• Genotyping and genetic data. The study used array-based and gene-sequencing platforms as previously described to determine genotypes.17-20 We chose common variants in genes previously associated with drusen and AMD in the complement and HDL pathways and the gene locus on chromosome 10q26 given their consistent association with advanced disease or biologically plausible relationship to drusen formation.13,17-20,25,26
• Statistical methods. These analyses included 239 eyes of 179 patients. The study used two categorical comparisons in separate models for each outcome: eyes with some drusen but less than the median volume vs. no measurable drusen; and eyes with the median volume or more drusen vs. no measurable drusen. Eyes without advanced AMD at baseline were the reference adjusted for correlation between fellow eyes.27 All models were adjusted for age, sex, smoking, BMI and education.
The study assessed two distinct outcomes of interest: drusen area and drusen volume in the perifoveal zone. Genetic variables were defined as having zero, one or two risk or protective alleles. We combined the two CFH variants that convey different information about AMD risk into a risk score. Since we identified consistent significant associations in categorical analyses between drusen measurements and risk genotypes for CFH risk score and ARMS2, we looked in more detail at mean area and volume represented as continuous variables for these two genes and assessed the independent effects of each gene on drusen measurements.
Figure 1 (page 35) displays representative color photographs and OCT scans corresponding to different measurements obtained using the Zeiss advanced RPE analysis tool.
• Association between OCT drusen measurements and AMD grade. Mean OCT-derived drusen area was significantly associated with AMD grade based on color photographs and was higher in intermediate vs. early AMD eyes after adjustments for age, sex, smoking, BMI and education (p=0.008) (Figure 2A). Similarly, mean drusen volume was greater in intermediate vs. early AMD (p=0.005) (Figure 2B).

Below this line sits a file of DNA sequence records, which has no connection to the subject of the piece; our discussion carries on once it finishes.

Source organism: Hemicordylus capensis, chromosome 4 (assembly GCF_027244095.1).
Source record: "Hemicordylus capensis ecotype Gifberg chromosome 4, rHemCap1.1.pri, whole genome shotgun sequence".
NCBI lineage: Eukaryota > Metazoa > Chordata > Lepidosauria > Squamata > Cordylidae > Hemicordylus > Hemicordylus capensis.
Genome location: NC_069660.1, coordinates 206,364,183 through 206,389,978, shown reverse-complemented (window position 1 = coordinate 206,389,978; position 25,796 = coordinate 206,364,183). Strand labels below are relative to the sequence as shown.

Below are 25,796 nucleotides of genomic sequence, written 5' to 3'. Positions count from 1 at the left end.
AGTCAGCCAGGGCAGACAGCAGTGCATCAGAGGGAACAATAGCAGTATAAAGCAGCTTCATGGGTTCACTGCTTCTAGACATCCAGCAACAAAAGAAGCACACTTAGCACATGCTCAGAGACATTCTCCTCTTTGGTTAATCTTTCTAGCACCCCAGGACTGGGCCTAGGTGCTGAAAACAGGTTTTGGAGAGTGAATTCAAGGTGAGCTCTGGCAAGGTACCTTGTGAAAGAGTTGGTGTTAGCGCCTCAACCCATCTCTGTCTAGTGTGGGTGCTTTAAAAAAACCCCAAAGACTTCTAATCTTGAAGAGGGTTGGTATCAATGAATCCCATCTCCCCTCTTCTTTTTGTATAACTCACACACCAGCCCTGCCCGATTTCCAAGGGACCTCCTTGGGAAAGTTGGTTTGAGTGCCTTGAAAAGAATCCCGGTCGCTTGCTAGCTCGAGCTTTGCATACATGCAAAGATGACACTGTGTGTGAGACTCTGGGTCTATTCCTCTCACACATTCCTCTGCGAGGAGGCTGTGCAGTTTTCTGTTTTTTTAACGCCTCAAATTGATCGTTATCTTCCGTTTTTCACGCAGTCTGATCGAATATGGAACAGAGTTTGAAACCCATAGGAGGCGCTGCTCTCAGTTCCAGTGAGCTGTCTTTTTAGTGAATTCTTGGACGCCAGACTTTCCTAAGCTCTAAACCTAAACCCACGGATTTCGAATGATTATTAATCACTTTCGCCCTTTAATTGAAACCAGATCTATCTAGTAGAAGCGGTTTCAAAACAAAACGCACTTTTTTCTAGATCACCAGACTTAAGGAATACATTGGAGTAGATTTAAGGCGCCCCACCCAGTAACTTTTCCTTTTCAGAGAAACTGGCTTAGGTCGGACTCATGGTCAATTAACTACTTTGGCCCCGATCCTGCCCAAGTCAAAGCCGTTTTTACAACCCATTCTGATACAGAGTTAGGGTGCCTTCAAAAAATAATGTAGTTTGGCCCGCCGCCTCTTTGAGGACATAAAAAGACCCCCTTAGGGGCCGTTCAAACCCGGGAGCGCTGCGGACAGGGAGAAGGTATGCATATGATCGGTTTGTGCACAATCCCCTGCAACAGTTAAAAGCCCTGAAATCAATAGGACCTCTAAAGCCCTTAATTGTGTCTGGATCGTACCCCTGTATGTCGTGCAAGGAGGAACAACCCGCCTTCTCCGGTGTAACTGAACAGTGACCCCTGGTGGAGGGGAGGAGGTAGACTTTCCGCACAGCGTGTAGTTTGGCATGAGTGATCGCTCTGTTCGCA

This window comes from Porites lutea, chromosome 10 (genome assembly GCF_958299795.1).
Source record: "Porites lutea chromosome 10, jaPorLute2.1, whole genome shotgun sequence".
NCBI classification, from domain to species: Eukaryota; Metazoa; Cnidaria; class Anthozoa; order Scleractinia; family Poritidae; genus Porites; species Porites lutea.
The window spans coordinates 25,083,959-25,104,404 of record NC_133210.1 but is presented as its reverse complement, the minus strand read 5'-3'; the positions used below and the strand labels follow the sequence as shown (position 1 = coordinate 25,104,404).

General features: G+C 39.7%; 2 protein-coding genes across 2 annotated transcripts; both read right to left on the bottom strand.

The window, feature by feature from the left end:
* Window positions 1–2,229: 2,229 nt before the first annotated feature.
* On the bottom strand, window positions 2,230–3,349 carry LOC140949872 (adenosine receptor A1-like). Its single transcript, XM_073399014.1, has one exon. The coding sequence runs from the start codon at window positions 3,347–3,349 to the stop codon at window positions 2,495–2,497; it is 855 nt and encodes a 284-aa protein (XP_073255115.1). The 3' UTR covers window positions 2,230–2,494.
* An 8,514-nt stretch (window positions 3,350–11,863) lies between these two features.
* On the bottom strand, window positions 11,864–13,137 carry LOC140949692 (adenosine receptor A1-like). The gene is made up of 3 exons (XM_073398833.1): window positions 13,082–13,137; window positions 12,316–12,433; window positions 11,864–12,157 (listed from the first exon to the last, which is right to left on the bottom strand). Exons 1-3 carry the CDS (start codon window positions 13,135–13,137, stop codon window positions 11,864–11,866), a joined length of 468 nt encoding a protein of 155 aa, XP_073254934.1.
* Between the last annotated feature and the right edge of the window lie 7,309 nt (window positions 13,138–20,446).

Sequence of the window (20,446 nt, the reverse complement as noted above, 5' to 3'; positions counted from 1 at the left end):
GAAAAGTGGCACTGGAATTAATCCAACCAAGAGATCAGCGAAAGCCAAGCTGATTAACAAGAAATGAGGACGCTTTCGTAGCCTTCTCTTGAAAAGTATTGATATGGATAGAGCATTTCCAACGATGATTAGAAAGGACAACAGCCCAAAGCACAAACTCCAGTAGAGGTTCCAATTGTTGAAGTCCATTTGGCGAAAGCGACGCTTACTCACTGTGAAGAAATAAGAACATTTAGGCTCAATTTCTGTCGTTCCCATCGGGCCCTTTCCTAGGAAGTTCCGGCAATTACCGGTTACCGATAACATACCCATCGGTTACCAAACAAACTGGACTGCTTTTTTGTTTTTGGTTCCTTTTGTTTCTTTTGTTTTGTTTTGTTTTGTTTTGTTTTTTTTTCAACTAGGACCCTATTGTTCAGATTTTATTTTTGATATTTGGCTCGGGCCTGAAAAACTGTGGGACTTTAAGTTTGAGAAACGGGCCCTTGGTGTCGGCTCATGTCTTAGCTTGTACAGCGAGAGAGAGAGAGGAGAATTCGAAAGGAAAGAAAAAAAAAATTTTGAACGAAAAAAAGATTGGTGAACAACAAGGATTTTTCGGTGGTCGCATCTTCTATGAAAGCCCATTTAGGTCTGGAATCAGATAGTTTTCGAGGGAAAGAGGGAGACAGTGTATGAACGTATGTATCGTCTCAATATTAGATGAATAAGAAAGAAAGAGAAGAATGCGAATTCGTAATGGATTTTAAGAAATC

• Associations between drusen measurements and AMD genetic variants. A higher CFH score (combining two CFH variants) was associated with greater drusen area in the perifoveal 5-mm zone controlling for age, sex, smoking, BMI and education (Table 1). Drusen area greater than median vs. no measurable drusen increased per category of CFH score. Risk for greater drusen area increased 1.6 times for each genetic score category, and risk for greater drusen burden with three or more risk alleles in CFH score was fivefold higher. Drusen volume yielded similar results.
The variant in the complement pathway gene C3 R102G was significantly associated with greater drusen only in the univariate analysis.18 A greater number of risk alleles for the variant in ARMS2/HTRA1 was also associated with greater drusen area controlling for the previously noted variables. The variant at this locus carried a significant association with greater drusen area per each risk allele: a 2.45-fold increased risk (p<0.001). Similar results were seen for drusen volume.
• Multivariate analyses of associations between drusen burden and
genetic variants. When analyzing each genetic variable while controlling for all of the other variants, only two remained independently associated with a significantly greater drusen area: CFH risk score and the ARMS2/HTRA1 variant (Table 2, page 38). Similar results were seen for drusen volume. The HDL genes LIPC, ABCA1 and CETP were not significantly related when controlling for the other non-
genetic and genetic variants.
• Independent associations between drusen measurements, CFH score and ARMS2. Both mean perifoveal drusen area and volume increased with CFH score. The trends for increasing drusen burden as the CFH score increased were significant after adjusting for the previously noted variables along with AMD grades (p=0.004 for area, 0.002 for volume). Carriers of two risk alleles had greater drusen area and volume than patients with one or none (p=0.03 and 0.04, respectively); carriers of three or four risk alleles had significantly higher drusen area and volume than those with one or none (p<0.001 for both).
Similar comparisons were assessed for the ARMS2/HTRA1 variant. Mean drusen area and volume increased with the number of risk alleles after adjustment for other variables (p<0.001 for both drusen area and volume). Carrying two risk alleles vs. none was significantly related to greater drusen area and volume (p=0.008 and 0.004, respectively). Associations between OCT-derived perifoveal drusen measurements and genetic factors are depicted in Figure 3 (page 39).